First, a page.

North Carolina has been such a bubbling lava bed of crazy lately, it's been easy to miss some of the individual bubbles.
Many of you are no doubt aware that Invisible Man was banned in a North Carolina county last September--physically removed from the library shelves of public schools--before worldwide ridicule led to an unbanning the following week, which happened to be Banned Books Week itself.
No lessons were learned, because a parent complained about Isabel Allende's The House of the Spirits at the board of education meeting in Boone on Oct. 14. This led to Allende herself writing a letter to defend her book's inclusion in the classroom, and by the time I got wind of the controversy in December (When I thought of Watauga County last fall, it was only because of attempts to suppress the college vote by moving the campus precinct to an inconvenient location), the book had survived two appeals. I thought the matter was over. I read the copy of The House of the Spirits that Wendy had given me years earlier and talked about the book with my daughter, who'd read the book as part of her IB curriculum.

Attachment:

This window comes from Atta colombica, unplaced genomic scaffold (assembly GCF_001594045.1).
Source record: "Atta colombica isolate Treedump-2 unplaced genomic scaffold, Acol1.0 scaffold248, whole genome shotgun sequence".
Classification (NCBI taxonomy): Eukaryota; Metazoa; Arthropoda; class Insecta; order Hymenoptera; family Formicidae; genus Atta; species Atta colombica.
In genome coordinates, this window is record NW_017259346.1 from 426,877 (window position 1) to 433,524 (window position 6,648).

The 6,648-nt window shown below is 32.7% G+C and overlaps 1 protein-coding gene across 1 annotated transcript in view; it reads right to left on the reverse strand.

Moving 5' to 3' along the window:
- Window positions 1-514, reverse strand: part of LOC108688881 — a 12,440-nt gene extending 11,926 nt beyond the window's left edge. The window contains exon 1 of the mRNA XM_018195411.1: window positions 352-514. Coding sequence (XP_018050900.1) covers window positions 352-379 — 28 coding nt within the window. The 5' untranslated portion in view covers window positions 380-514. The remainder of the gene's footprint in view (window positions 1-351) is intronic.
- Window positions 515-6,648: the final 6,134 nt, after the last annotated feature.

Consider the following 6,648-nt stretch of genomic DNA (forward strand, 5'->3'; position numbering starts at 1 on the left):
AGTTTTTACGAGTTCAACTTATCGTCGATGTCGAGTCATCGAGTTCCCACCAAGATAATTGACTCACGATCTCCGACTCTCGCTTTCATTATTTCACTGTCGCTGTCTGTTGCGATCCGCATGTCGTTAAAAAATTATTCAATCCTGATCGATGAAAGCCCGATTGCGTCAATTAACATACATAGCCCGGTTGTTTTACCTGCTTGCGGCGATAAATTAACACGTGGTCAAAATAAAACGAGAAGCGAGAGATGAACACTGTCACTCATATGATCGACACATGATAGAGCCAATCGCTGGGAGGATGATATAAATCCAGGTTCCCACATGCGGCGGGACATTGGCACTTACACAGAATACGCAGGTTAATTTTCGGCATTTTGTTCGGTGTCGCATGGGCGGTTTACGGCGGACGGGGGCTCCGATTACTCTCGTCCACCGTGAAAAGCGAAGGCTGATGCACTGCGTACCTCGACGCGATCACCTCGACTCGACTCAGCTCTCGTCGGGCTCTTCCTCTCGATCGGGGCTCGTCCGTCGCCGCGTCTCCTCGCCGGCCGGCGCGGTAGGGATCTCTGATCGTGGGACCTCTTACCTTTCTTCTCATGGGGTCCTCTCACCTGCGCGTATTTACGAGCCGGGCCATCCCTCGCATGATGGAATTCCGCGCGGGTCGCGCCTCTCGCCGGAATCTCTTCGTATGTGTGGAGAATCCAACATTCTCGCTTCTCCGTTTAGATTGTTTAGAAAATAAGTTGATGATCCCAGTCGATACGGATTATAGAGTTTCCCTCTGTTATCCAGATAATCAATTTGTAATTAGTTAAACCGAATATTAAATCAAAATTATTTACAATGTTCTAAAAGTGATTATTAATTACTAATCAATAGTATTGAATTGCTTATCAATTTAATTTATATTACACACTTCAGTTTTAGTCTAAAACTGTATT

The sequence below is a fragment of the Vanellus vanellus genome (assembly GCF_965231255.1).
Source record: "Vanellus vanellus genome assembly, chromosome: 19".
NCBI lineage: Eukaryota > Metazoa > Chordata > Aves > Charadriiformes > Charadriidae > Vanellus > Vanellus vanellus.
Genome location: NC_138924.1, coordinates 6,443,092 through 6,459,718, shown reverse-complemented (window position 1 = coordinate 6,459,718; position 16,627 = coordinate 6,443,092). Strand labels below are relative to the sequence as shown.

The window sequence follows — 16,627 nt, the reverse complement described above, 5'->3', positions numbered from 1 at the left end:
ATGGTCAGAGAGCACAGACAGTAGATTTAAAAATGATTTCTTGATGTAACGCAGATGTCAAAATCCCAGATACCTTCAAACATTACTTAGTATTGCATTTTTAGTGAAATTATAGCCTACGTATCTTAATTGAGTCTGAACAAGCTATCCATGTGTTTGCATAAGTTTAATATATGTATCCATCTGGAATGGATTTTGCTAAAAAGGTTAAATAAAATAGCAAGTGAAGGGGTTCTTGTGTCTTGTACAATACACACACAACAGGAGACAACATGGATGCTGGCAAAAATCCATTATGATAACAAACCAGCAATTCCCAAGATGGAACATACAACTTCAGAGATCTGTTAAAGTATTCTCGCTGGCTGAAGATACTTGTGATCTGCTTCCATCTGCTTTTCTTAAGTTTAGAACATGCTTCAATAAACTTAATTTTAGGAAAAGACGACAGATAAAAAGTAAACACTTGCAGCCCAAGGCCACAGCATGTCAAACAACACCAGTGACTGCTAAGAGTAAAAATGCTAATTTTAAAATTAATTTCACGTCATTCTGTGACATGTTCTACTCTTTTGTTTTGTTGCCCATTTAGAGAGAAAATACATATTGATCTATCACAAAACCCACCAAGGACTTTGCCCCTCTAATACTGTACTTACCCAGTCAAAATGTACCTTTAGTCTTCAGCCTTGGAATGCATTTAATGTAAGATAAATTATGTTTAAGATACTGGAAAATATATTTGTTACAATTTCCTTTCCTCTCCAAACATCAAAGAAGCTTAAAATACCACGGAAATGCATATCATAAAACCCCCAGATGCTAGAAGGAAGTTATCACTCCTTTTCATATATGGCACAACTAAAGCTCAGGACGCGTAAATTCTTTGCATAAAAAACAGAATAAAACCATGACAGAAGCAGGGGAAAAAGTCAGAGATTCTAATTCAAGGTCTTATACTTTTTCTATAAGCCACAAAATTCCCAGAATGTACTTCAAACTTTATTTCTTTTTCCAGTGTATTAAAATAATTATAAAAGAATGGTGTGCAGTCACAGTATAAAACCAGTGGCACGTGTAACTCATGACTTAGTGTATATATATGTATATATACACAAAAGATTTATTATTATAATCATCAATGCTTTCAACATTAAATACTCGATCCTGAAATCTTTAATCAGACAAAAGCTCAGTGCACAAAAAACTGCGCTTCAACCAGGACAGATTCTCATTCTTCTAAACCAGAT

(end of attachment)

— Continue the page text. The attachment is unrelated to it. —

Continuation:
But no. The parent made a final appeal to the Watauga Board of Education in January, which will determine its fate Thursday night. The American Civil Liberties Union of North Carolina will rally with members of the community tomorrow afternoon before the meeting in support of the book. North Carolina poet laureate Joseph Bathanti will be on hand as well. The rally be held at Appalachian State University, in the Table Rock Room in the Plemmons Student Union at 4 p.m.
In the meantime, police are having to investigate threatening letters that Watauga High School teachers received on Feb. 17 concerning the teaching of The House of the Spirits. Wouldn't surprise me a bit if it turns out to be one of Franklin Graham's minions who issued the anonymous threats, but I'm cynical that way.
Last month, attempts by a Brunswick county commissioner to have A Color Purple banned were defeated 3-2 by the school board there.